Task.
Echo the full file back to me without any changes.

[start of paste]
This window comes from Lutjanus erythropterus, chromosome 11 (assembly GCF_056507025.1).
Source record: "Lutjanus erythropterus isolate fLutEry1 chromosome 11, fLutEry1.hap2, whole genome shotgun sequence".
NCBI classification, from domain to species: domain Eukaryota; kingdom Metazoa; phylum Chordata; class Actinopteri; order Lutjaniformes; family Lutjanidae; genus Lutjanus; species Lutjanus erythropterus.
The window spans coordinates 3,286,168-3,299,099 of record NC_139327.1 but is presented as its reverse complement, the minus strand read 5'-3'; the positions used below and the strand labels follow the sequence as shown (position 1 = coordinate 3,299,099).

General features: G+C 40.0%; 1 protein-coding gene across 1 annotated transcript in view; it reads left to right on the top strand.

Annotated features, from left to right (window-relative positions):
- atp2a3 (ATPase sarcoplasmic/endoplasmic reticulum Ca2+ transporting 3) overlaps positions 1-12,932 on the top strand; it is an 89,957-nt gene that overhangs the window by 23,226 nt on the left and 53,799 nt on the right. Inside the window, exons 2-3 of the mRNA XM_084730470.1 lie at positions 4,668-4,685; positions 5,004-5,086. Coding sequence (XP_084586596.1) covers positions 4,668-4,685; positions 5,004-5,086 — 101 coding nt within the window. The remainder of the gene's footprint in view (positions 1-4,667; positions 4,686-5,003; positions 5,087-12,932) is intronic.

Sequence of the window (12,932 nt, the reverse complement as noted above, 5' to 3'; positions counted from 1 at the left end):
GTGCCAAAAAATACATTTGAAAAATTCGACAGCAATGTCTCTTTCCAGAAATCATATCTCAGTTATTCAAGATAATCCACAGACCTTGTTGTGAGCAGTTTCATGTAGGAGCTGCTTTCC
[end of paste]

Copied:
This window comes from Lutjanus erythropterus, chromosome 11 (assembly GCF_056507025.1).
Source record: "Lutjanus erythropterus isolate fLutEry1 chromosome 11, fLutEry1.hap2, whole genome shotgun sequence".
NCBI classification, from domain to species: domain Eukaryota; kingdom Metazoa; phylum Chordata; class Actinopteri; order Lutjaniformes; family Lutjanidae; genus Lutjanus; species Lutjanus erythropterus.
The window spans coordinates 3,286,168-3,299,099 of record NC_139327.1 but is presented as its reverse complement, the minus strand read 5'-3'; the positions used below and the strand labels follow the sequence as shown (position 1 = coordinate 3,299,099).

General features: G+C 40.0%; 1 protein-coding gene across 1 annotated transcript in view; it reads left to right on the top strand.

Annotated features, from left to right (window-relative positions):
- atp2a3 (ATPase sarcoplasmic/endoplasmic reticulum Ca2+ transporting 3) overlaps positions 1-12,932 on the top strand; it is an 89,957-nt gene that overhangs the window by 23,226 nt on the left and 53,799 nt on the right. Inside the window, exons 2-3 of the mRNA XM_084730470.1 lie at positions 4,668-4,685; positions 5,004-5,086. Coding sequence (XP_084586596.1) covers positions 4,668-4,685; positions 5,004-5,086 — 101 coding nt within the window. The remainder of the gene's footprint in view (positions 1-4,667; positions 4,686-5,003; positions 5,087-12,932) is intronic.

Sequence of the window (12,932 nt, the reverse complement as noted above, 5' to 3'; positions counted from 1 at the left end):
GTGCCAAAAAATACATTTGAAAAATTCGACAGCAATGTCTCTTTCCAGAAATCATATCTCAGTTATTCAAGATAATCCACAGACCTTGTTGTGAGCAGTTTCATGTAGGAGCTGCTTTCC